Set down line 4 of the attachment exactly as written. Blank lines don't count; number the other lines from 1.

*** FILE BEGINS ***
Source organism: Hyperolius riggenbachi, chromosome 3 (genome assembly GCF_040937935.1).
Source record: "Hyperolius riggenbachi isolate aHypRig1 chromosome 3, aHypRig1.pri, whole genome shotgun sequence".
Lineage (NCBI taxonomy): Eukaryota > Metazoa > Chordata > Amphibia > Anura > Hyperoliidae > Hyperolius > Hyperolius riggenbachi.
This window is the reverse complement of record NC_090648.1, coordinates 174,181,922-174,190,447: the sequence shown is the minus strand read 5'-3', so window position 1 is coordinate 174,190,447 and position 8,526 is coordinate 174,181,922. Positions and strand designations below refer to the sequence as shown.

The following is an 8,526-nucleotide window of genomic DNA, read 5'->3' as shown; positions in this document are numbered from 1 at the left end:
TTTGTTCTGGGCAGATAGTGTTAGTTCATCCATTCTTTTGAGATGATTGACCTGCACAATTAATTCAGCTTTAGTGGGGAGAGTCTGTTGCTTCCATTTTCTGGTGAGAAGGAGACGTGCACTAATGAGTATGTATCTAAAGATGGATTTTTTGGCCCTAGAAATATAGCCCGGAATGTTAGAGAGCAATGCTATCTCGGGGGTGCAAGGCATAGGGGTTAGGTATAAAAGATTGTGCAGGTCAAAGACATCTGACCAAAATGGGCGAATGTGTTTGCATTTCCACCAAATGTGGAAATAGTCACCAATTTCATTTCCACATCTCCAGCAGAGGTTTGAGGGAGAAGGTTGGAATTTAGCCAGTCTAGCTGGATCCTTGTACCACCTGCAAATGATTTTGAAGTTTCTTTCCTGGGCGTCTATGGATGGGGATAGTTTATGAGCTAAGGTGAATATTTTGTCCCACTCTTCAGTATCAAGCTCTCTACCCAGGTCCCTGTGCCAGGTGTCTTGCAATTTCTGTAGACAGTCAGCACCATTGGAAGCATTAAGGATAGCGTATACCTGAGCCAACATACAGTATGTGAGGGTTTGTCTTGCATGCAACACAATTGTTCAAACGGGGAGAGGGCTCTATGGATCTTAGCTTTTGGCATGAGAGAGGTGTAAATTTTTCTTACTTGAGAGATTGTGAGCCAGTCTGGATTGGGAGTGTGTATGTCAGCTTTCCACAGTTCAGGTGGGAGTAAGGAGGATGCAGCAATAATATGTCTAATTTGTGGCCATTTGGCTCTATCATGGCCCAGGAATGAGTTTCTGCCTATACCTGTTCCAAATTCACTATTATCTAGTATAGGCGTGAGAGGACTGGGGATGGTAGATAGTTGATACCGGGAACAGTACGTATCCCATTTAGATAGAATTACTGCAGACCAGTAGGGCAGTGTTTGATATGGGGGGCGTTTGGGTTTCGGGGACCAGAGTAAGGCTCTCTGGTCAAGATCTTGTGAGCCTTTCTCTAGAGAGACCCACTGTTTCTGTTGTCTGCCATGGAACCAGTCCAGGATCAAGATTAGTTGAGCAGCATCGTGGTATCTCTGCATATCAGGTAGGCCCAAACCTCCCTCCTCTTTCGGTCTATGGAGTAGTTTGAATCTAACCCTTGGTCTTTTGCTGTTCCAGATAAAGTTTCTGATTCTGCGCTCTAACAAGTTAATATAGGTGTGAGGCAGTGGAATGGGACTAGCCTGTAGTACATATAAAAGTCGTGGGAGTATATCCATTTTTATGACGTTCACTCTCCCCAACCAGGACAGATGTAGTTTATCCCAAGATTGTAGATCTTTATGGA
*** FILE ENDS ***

This window is the reverse complement of record NC_090648.1, coordinates 174,181,922-174,190,447: the sequence shown is the minus strand read 5'-3', so window position 1 is coordinate 174,190,447 and position 8,526 is coordinate 174,181,922. Positions and strand designations below refer to the sequence as shown.